• Assembly elections voter turnout (higher is better)
  • BBMP elections voter turnout (higher is better)
  • Ward committee meetings held (higher is better)
  • Pothole reports on Fix My Street (FMS) app (higher is better)
  • Grievance reports on GPMS (higher is better)
  • Reports on I Change My City(ICMC) (higher is better)

Assembly constituencies are ranked based on the above metrics, and the final score for an assembly constituency is calculated as follows:

Assembly Constituency Score = (3 * Ward Committee Rank)  + (2 * Assembly Election Rank)  + (2 * BBMP Election Rank) + GPMS Rank + ICMC Rank + FMS Rank.

A higher weightage is given to  active ward committees and higher voter turnouts. A constituency with very high grievance reporting, but poor electoral turnout and ward committee participation would end up ranking lower than a similar constituency which performed better in election turnout and ward committee meetings.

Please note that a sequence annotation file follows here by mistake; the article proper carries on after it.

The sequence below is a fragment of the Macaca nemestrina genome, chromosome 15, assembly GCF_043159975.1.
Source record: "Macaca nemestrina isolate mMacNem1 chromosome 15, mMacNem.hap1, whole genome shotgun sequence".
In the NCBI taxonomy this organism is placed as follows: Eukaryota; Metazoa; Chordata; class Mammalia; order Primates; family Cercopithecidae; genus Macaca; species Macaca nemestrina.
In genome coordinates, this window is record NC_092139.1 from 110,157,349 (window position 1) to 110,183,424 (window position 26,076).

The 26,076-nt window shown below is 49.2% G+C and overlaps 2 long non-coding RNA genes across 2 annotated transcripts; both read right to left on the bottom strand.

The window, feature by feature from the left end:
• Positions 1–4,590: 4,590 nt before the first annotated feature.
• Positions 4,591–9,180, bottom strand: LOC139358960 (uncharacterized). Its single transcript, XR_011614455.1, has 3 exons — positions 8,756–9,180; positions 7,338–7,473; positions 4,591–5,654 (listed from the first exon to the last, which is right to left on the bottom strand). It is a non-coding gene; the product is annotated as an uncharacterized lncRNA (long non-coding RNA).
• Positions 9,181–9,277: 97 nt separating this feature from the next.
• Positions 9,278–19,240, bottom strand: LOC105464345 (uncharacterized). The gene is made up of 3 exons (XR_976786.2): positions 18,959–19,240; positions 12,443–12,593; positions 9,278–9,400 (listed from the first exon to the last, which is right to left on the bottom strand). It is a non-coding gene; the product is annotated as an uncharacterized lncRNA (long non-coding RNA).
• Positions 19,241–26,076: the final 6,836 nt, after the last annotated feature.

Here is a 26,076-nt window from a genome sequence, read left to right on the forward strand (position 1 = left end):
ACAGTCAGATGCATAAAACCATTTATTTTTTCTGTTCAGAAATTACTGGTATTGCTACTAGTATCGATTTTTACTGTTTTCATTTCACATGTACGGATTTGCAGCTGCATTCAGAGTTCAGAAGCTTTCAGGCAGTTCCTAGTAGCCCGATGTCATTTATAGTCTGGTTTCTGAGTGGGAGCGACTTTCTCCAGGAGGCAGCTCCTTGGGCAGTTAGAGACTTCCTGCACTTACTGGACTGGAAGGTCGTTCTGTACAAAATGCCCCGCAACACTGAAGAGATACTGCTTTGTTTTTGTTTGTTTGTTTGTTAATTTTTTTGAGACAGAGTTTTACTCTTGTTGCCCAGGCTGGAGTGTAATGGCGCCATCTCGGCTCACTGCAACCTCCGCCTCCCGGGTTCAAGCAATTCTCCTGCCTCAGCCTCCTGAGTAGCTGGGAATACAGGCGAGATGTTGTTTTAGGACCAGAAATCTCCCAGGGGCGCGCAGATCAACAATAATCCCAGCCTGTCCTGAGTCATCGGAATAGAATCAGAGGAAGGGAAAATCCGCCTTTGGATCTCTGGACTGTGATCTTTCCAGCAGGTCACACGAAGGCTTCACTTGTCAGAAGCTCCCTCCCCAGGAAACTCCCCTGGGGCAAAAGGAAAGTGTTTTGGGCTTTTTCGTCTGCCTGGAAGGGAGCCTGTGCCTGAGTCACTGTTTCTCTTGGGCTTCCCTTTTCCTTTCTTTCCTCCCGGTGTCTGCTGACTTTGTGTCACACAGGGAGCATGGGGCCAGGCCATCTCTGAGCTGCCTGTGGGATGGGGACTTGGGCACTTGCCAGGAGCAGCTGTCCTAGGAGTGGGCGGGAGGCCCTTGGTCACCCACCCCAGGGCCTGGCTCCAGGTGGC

Based on the ranking for each individual metric, the assembly constituencies are categorised as “HIGH”, “MEDIUM” and “LOW”, in terms of people’s participation in governance, as follows:

  • Top 8 in a category are “HIGH”
  • Bottom 8 in a category are “LOW”
  • Remaining constituencies are “MEDIUM”

With this, each constituency has a ranking category for each metric. Additionally, a similar category is assigned to the constituency based on its total rank.


Read more: The great election inauguration: State govt capitalises on unfinished, poorly done projects